Don’t be misled by the blurb or massive marketing campaign. This critical darling is not cross-genre, and is not a million-dollar read.
It’s a flat-out historical romance that’s essentially one big trigger warning. There’s S&M, incest, STD, depression, alcoholism, and PTSD, when there isn’t a dissection of photography and culinary arts — both, insufferable unless the reader is or desires to become well versed in those subjects. It’s less about learning how Lee Miller forged her identity and independence as model-turned-photographer, and more about being schooled in her techniques in the darkroom, bedroom, and kitchen. . .
. . . which is where the book begins: in the kitchen, with an older Lee hosting a dinner party. Her editor, Audrey, asks her to write a magazine piece on her time with Man Ray.
Lee nods. “I’ll do it,” she tells her. “But not his photos. Mine.”
Audrey rolls the stem of her wineglass between her fingers. “I can’t promise that. This is a story about Man Ray.”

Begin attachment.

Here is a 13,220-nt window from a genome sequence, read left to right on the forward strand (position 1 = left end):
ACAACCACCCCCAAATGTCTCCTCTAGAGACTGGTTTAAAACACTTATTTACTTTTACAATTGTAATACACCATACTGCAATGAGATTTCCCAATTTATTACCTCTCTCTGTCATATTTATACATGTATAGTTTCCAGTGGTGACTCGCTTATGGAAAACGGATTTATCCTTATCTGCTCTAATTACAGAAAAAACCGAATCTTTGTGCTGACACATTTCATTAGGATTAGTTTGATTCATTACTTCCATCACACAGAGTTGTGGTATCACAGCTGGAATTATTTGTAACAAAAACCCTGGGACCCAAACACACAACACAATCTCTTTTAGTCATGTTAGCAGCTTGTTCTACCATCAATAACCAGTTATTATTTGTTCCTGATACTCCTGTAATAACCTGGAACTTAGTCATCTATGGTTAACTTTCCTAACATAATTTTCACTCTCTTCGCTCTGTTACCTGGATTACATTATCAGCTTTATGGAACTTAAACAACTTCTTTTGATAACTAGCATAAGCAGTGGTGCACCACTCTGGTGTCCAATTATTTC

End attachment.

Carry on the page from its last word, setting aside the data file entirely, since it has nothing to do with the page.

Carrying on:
But it’s not, Lee thinks. And that’s been the problem all along.
Yet, from that jumping-off point, the author proceeds to perpetuate that very problem.
The story switches among three timeframes (all told in the present tense), with “the age of light” Man Ray years comprising the bulk of it and containing gratuitous sex — coarsely worded in the otherwise eloquently written novel.
For all of Lee’s wild behavior (artistic geniuses can be eccentric; this is not that), her story as told in this novel fits in the “Dull” column. The too-short wartime chapters would have gone a long way, had the author not chosen to focus instead upon the relationship to
She was the only woman in the room, as was Hedy Lamarr in Marie Benedict’s novel of that title. Skip this new release, and read that earlier one for an historical fiction turn-on.